One of the reasons why Dancer is exasperating is that music, dancing and mise-en-scène are all problematic, albeit in different ways. The problem is not necessarily the music per se. Björk has composed an extraordinary score, melodic and complex, which contributes to and develops the film’s narrative. Hearing it on CD, my admiration increases with each listen. But watching the film, one only hears it once, and on first listen it sounds samey. Possibly this is because Björk is the only singer in the film, and has a very particular and distinctive style. As the film unfolds, the songs become hard to distinguish from each other. One does not whistle a happy tune coming out of this film.

Dancer is also insensitive to dance. Von Trier has bragged about how he used 100 cameras to film the musical numbers as it freed him and the performers and offered surprise moments that wouldn’t have been captured if the numbers had been carefully storyboarded. However, this also meant it was impossible to co-ordinate dancers and camera and thus construct a true filmed choreography. There are snatches of the numbers in the factory and the railway that suggest that Vincent Paterson’s choreography might have been marvellous. But who’s to know ? The way the numbers are filmed and edited privileges ‘surprise moments’, so what we get is a series of occasionally interesting movements rather than the poetic communication of mood, tone and intensity of feeling we expect of filmed dance.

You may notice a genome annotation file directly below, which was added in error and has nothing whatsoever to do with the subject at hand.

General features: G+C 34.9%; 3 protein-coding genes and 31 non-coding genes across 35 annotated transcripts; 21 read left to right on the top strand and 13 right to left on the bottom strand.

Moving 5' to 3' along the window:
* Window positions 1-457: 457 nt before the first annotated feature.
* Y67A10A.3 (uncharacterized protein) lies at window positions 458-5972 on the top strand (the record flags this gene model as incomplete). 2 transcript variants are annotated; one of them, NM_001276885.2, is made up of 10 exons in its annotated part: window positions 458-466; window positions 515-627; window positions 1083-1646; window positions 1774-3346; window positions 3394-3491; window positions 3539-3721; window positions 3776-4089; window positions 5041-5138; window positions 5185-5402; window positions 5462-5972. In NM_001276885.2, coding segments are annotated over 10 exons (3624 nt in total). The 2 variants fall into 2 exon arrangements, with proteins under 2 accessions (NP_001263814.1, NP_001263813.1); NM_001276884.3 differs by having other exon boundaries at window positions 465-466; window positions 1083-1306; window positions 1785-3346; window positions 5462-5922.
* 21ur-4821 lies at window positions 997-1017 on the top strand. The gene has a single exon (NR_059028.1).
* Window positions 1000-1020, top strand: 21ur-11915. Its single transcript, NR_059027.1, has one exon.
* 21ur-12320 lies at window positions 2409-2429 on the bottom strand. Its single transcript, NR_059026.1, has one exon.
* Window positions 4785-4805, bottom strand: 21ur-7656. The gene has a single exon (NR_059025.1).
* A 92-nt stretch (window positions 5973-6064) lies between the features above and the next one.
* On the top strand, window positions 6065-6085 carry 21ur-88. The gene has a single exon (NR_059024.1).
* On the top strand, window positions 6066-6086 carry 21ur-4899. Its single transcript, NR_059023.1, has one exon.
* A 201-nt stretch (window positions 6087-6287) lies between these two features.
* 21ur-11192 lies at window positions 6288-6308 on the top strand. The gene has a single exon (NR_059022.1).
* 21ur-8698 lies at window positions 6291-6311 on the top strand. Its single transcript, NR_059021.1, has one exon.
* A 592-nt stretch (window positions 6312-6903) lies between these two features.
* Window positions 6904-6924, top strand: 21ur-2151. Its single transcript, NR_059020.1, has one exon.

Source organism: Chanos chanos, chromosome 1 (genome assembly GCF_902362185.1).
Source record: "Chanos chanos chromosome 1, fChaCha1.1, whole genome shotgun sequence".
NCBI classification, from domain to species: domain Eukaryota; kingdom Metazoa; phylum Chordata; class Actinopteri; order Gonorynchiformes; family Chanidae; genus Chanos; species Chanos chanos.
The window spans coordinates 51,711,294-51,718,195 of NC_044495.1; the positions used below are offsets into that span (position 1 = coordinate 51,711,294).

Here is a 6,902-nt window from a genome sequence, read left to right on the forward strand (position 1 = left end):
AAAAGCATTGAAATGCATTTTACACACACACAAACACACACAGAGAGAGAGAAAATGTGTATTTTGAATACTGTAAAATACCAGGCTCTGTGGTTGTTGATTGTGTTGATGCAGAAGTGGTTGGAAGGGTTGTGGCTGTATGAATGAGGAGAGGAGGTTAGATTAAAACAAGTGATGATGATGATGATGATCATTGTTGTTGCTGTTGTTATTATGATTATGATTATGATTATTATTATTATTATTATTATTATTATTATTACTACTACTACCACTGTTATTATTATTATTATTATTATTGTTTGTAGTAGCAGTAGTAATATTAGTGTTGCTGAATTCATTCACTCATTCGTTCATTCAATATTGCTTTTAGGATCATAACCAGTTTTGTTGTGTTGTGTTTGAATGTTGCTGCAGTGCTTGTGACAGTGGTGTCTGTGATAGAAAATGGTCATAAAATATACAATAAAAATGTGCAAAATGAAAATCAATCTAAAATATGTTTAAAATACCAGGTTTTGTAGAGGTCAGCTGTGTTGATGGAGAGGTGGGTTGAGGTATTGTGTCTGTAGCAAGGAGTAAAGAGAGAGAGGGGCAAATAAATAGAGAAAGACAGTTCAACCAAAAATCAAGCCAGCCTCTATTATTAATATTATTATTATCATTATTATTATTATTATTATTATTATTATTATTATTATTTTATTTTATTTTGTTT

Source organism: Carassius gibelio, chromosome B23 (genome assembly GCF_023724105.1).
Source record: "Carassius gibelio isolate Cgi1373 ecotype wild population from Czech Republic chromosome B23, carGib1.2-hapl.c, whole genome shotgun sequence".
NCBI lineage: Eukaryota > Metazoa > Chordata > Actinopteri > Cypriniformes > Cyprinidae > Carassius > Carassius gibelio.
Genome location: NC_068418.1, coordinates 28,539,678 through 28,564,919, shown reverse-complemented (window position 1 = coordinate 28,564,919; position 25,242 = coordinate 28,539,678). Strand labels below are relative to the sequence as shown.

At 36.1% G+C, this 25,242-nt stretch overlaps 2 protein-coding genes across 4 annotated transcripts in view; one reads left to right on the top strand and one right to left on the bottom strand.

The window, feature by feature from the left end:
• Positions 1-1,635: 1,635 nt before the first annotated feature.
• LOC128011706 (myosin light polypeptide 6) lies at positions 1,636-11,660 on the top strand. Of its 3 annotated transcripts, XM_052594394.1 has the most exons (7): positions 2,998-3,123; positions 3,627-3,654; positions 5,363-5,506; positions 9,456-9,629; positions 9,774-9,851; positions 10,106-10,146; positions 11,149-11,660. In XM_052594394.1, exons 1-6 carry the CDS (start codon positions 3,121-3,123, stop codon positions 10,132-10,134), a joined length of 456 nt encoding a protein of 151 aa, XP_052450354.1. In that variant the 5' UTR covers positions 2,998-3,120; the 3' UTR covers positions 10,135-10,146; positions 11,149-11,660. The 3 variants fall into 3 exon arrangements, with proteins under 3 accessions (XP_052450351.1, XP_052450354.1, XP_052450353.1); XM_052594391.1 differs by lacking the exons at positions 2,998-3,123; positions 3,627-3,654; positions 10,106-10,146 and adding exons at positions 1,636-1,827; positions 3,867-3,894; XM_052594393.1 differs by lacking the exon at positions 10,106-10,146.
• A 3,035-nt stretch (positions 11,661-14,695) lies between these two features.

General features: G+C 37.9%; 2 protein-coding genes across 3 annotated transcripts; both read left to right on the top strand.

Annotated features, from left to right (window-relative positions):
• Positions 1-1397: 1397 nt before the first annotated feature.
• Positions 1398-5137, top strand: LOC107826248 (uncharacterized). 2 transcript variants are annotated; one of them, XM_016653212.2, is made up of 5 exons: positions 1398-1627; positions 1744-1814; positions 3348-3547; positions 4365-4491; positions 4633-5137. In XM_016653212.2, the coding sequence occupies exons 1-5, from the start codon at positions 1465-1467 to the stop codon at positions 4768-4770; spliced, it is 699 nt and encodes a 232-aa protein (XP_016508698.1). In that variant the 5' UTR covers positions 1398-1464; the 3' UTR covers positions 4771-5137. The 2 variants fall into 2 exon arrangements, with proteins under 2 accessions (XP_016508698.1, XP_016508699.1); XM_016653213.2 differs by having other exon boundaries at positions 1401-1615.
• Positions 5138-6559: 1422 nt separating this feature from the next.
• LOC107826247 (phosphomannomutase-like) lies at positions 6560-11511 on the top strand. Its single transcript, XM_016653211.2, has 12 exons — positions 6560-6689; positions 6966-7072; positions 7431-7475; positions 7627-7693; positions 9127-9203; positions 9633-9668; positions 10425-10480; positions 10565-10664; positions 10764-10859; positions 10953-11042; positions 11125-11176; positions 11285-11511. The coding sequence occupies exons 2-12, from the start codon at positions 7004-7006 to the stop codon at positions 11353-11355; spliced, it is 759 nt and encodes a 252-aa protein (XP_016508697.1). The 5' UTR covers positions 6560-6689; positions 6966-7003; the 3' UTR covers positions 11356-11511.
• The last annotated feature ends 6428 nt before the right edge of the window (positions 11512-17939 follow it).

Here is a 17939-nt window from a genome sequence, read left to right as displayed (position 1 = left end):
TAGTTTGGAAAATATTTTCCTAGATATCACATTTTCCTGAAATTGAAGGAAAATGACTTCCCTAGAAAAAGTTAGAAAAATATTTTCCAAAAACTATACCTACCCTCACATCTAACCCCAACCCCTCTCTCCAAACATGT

The film’s look also contributes to its status as an ‘anti-musical’. First of all, it’s drab : Selma wears ugly, worn print dresses ; her house is so bare, a tin chocolate box becomes a symbol of richness ; the nonmusical sequences are shot in dreary browns and metallic greys. Second, the film is shot on digital video, which makes the image feel thin and somehow incomplete. Traditionally musicals and melodramas convey a feeling of richness, which derives partly from costume, colour and camera movement, but partly from the use of celluloid itself.

Celluloid gives a rich, textured image with a depth of tonalities and a range of sensitivity to light. In 35mm even scarcity comes across as plenitude, and it seems perverse to film a story dealing with extreme states of feeling in thin digital video. But of course, frustrating as they are, all of these elements add up to a carefully chosen aesthetic. It’s frustrating in terms of expectations of the traditional pleasures of the musical or the melodrama, but the various elements cohere as an organic attempt at a stylised kind of realism. The film becomes thrilling in the moments when one is aware that these odd, usually impossible, choices actually work.

A punk auteur